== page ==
Ordinary People


Matthew Arnold's Devolpment of Setting

In the poem "Dover Beach",witten in 1867 Matthew Arnold creates the mood of the poem through the usage of different types of imagery. He uses a dramatic plot in the form of a soliloquy. Arnold also uses descriptive adjectives, similes and metaphors to create the mood. Through the use of these literary elements, Arnold portrays the man standing before the window pondering the sound of the pebbles tossing in the waves as representation of human suffering. The man arrives at the vision of humanity being helpless against nature. Arnold creates the mood by suggesting mental pictures, actions, sights and sounds the man sees. Some examples are "folds of a bright girdle furled", "lie before us like a land of dreams" and "moon-blanched land". Arnold's use of different types of imagery and descriptive adjectives to induce sensory impressions of the setting, create the fluctuating mood of the poem, which is the eternal struggle of nature over man.
In "Dover Beach", Matthew Arnold uses detailed adjectives and sensory imagery to describe the setting and portray the beginning mood, which begins with the illusion of natural beauty and ends with tragic human experience. The poem begins two-part stanzas, the first which is promising and hopeful; the second replaces optimism with a reality which is grim. Arnold uses contrast when he appeals to the sense of sight in the first section and to hearing in the second. Arnold starts with the descriptions of the "calm sea", "fair tide" and the "vast" cliffs which create a calming, innocent appearance. This sets the mood of peace and contentment which the speaker feels when he gazes out upon the sea. "Come to the window, sweet is the night-air", gives the reader the impression of a cool, summer night. The mood begins to be soothing and calming to the reader. Arnold then however, begins to change the tone. Arnold describes, "The grating roar of pebbles, Of the pebbles which the waves draw back", with "a tremulous cadence". This portrays the image of an imaginary battle on the land of Dover. Arnold writes of the horrible sound of the pebbles beating away at the land. The pebbles are eroding the land away, which the speaker thrives off of and adores. Arnold illustrates the man's internal battle with the land destroying his home and him being helpless to its destruction. These descriptions add "the eternal note of sadness" to the poem.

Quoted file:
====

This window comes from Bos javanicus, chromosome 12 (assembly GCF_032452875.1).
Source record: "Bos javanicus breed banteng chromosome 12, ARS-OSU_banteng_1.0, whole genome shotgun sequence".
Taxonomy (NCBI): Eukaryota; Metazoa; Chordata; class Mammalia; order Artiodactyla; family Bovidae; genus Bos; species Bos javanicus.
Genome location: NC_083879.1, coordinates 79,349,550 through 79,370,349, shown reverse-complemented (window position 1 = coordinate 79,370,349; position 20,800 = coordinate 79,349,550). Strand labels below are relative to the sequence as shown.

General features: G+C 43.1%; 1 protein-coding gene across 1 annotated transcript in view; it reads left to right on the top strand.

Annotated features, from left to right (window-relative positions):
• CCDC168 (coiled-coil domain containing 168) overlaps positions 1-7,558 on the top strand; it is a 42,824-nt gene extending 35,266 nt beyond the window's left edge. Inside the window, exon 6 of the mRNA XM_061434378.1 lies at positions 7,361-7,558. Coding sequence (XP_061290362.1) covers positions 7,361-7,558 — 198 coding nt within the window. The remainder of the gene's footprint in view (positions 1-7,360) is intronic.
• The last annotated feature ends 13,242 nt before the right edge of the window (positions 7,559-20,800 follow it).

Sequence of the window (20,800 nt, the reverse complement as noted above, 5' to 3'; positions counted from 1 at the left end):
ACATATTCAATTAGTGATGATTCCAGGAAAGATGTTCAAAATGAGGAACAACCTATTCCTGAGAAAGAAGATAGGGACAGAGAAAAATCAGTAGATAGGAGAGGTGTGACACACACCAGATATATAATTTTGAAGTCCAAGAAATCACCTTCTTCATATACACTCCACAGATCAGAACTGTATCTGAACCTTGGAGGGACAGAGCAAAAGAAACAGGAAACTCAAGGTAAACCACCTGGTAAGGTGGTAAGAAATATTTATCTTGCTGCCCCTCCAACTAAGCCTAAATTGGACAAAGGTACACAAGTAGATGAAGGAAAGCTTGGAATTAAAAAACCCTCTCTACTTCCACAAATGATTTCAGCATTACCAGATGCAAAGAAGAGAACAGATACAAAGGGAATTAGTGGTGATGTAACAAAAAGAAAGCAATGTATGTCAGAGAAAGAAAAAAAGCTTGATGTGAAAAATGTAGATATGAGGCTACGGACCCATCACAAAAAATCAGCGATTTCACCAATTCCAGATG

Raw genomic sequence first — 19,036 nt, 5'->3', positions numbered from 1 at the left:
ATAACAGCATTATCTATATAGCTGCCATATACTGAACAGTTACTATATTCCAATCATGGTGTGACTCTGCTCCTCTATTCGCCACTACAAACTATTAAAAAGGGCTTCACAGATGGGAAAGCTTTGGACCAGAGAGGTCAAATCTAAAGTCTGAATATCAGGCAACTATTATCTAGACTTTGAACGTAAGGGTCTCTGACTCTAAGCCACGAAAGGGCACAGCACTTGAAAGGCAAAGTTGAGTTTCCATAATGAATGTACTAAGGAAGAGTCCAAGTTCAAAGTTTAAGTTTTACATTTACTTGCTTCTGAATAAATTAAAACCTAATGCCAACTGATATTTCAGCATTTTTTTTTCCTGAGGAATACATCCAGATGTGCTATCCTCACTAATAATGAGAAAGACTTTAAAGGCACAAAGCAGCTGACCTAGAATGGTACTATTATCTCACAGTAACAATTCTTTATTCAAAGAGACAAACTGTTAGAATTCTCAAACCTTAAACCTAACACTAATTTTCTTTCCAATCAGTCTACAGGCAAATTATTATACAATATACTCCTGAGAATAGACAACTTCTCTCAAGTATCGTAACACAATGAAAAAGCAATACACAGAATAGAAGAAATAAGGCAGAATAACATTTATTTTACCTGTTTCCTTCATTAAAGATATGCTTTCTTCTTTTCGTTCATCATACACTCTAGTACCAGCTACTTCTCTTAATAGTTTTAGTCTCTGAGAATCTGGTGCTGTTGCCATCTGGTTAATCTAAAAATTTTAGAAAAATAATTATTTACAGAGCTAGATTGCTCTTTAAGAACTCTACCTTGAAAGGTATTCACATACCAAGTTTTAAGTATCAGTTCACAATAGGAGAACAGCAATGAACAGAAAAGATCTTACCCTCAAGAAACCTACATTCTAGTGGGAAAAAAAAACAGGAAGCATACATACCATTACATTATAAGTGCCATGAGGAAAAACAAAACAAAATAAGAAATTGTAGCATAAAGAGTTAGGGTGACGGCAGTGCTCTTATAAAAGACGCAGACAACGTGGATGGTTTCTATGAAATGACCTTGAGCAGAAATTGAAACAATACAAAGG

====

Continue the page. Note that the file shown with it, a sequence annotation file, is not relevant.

In the second part of the poem, Arnold uses the same method of writing, however he speaks of human history to further support the mood of the "Sea of Faith" and it's "eternal sadness". Arnold writes of Sophocles hearing the "eternal sadness" on "the Aegean" with it's "turbid ebb and flow". This appeals to the sense of hearing and causes the reader to almost hear powerful waves crashing to the land below. Sophocles saw the waves as sounds of "human misery". Arnold is portraying the parallel thought between the speaker's feelings and Sophocles same sadness over the changing of the land. The metaphor of the tides and the sea is suggested by the sounds and view of the speaker's window, but Arnold uses Sophocles as another example of nature's strength over the entire world. Arnold uses this to illustrate the speaker's despair and helplessness over his situation. Arnold uses this writing to exhibit the conflict between the land and the sea, and how more than just land suffers from the destruction. Arnold wants to show how deep the speaker's emotions run for his home.
In the third stanza, Arnold uses imagery and metaphors to depict the setting, which further set the mood of the poem. The first three lines portray and insinuate prospects of a visual image. The last five lines appeal to the auditory sense in the form of despair. In the first part of the stanza, Arnold characterizes the sea as divine. "Lay like the bright folds of a girdle", stimulates the reader's visual sense and causes a sense of peace. Arnold refers to the sea as the "Sea of Faith", to portray how the speaker respects and despises the sea at the same time. In the last five lines, Arnold, however returns the reader to the dismal view of the land struggling with the sea, with a man caught in between. The cycle of the speaker's thoughts is played